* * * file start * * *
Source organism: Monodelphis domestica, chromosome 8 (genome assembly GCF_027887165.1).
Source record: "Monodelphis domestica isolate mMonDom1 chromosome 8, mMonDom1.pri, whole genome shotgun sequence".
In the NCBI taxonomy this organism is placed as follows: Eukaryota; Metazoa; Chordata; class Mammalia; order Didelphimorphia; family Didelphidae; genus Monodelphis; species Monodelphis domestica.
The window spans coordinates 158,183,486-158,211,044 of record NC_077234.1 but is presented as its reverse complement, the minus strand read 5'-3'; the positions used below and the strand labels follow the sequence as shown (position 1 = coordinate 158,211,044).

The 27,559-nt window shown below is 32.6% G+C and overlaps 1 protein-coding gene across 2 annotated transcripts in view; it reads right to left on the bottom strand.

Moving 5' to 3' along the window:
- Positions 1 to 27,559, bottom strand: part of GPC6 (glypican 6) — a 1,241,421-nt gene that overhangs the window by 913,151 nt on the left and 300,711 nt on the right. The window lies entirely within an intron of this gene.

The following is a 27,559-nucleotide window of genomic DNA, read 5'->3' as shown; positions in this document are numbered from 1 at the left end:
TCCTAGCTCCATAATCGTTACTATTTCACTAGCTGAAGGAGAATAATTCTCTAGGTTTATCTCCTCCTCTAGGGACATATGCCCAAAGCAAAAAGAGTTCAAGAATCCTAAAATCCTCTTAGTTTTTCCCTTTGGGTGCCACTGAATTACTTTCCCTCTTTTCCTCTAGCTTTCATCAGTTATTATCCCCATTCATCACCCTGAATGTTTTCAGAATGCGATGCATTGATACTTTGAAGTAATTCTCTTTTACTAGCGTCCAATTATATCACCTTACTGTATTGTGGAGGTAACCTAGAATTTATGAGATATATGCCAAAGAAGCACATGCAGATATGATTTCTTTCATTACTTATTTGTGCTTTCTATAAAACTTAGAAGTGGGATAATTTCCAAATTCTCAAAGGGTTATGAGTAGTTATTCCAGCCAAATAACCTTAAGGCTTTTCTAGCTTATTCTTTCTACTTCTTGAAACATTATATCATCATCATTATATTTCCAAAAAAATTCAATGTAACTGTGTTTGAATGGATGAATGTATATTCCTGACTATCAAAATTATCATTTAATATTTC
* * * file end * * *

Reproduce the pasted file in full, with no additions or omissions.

Source organism: Monodelphis domestica, chromosome 8 (genome assembly GCF_027887165.1).
Source record: "Monodelphis domestica isolate mMonDom1 chromosome 8, mMonDom1.pri, whole genome shotgun sequence".
In the NCBI taxonomy this organism is placed as follows: Eukaryota; Metazoa; Chordata; class Mammalia; order Didelphimorphia; family Didelphidae; genus Monodelphis; species Monodelphis domestica.
The window spans coordinates 158,183,486-158,211,044 of record NC_077234.1 but is presented as its reverse complement, the minus strand read 5'-3'; the positions used below and the strand labels follow the sequence as shown (position 1 = coordinate 158,211,044).

The 27,559-nt window shown below is 32.6% G+C and overlaps 1 protein-coding gene across 2 annotated transcripts in view; it reads right to left on the bottom strand.

Moving 5' to 3' along the window:
- Positions 1 to 27,559, bottom strand: part of GPC6 (glypican 6) — a 1,241,421-nt gene that overhangs the window by 913,151 nt on the left and 300,711 nt on the right. The window lies entirely within an intron of this gene.

The following is a 27,559-nucleotide window of genomic DNA, read 5'->3' as shown; positions in this document are numbered from 1 at the left end:
TCCTAGCTCCATAATCGTTACTATTTCACTAGCTGAAGGAGAATAATTCTCTAGGTTTATCTCCTCCTCTAGGGACATATGCCCAAAGCAAAAAGAGTTCAAGAATCCTAAAATCCTCTTAGTTTTTCCCTTTGGGTGCCACTGAATTACTTTCCCTCTTTTCCTCTAGCTTTCATCAGTTATTATCCCCATTCATCACCCTGAATGTTTTCAGAATGCGATGCATTGATACTTTGAAGTAATTCTCTTTTACTAGCGTCCAATTATATCACCTTACTGTATTGTGGAGGTAACCTAGAATTTATGAGATATATGCCAAAGAAGCACATGCAGATATGATTTCTTTCATTACTTATTTGTGCTTTCTATAAAACTTAGAAGTGGGATAATTTCCAAATTCTCAAAGGGTTATGAGTAGTTATTCCAGCCAAATAACCTTAAGGCTTTTCTAGCTTATTCTTTCTACTTCTTGAAACATTATATCATCATCATTATATTTCCAAAAAAATTCAATGTAACTGTGTTTGAATGGATGAATGTATATTCCTGACTATCAAAATTATCATTTAATATTTC